There’s never been a shortage of charitable acts within the knife industry. For as long as there have been knifemakers, there have been knives given to those in need, including soldiers, farmhands, friends and neighbors, or blades donated for auction to raise money for good causes. A Google search for “knives for charity” turns up too many knifemakers and knives to mention here, partly for fear of leaving someone out.RONlake.indd

The American Knife & Tool Institute has announced that it plans to hold a “1st Annual Giving Back Event,” featuring knives donated by Ron Lake (one of Ron’s past knives shown), D’Alton Holder and others, at the 2016 BLADE Show. AKTI’s 1st Annual Giving Back Event will take place Friday, June 3, 2016, from 6-9 p.m. at the Renaissance Waverly Hotel—host hotel of the 2016 BLADE Show. No room, meeting room or ballroom has been announced as of this time.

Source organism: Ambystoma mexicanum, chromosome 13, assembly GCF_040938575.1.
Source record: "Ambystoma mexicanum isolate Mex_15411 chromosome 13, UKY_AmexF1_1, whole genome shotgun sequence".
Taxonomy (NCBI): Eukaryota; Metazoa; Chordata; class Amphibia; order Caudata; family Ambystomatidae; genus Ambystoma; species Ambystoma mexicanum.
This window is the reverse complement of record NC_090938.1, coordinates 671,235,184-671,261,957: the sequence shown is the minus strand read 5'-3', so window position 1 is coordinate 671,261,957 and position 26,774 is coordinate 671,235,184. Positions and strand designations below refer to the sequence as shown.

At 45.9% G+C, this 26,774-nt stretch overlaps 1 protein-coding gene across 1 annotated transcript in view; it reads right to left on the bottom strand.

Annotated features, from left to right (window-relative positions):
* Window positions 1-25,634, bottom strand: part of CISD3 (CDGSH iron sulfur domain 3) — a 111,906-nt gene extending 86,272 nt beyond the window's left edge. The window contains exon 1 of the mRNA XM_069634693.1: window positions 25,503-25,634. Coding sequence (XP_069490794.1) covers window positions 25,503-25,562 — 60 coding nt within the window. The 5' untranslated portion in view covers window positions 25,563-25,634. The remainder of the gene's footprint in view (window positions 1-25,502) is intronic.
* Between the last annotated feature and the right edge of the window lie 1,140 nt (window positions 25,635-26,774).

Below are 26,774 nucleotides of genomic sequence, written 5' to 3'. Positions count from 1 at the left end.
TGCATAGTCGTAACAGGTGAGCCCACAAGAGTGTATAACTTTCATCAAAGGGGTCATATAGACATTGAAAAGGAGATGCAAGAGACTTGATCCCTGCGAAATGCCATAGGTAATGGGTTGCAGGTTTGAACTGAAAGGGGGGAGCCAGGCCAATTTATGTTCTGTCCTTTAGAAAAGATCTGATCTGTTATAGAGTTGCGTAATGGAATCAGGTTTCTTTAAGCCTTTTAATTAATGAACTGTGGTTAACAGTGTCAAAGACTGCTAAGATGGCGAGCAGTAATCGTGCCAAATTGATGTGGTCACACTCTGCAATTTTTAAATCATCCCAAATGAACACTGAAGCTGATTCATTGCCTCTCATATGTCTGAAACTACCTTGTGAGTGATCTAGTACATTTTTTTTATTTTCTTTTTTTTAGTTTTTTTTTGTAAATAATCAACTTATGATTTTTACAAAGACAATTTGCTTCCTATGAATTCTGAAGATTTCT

As advertised in an AKTI press release, “We invite you to participate in AKTI’s 1st Annual Giving Back Event! Some of the finest custom knifemakers are contributing their handmade knives to Give Back to help the knife community and their favorite charities. This will be a fun evening with live and silent auctions supporting organizations that make a difference. 50 percent of proceeds will go directly to a charity of choice. 50 percent will support AKTI’s many efforts to keep knives in our lives.

How can you give back? Please stop by AKTI’s booth #18 to get more details.

Knives Unite the World


specializesThe following is an excerpt from the KNIVES 2016 book. Click here to order your copy, read many entries like it and view some of the most gorgeous knives on the planet.

Edges of the World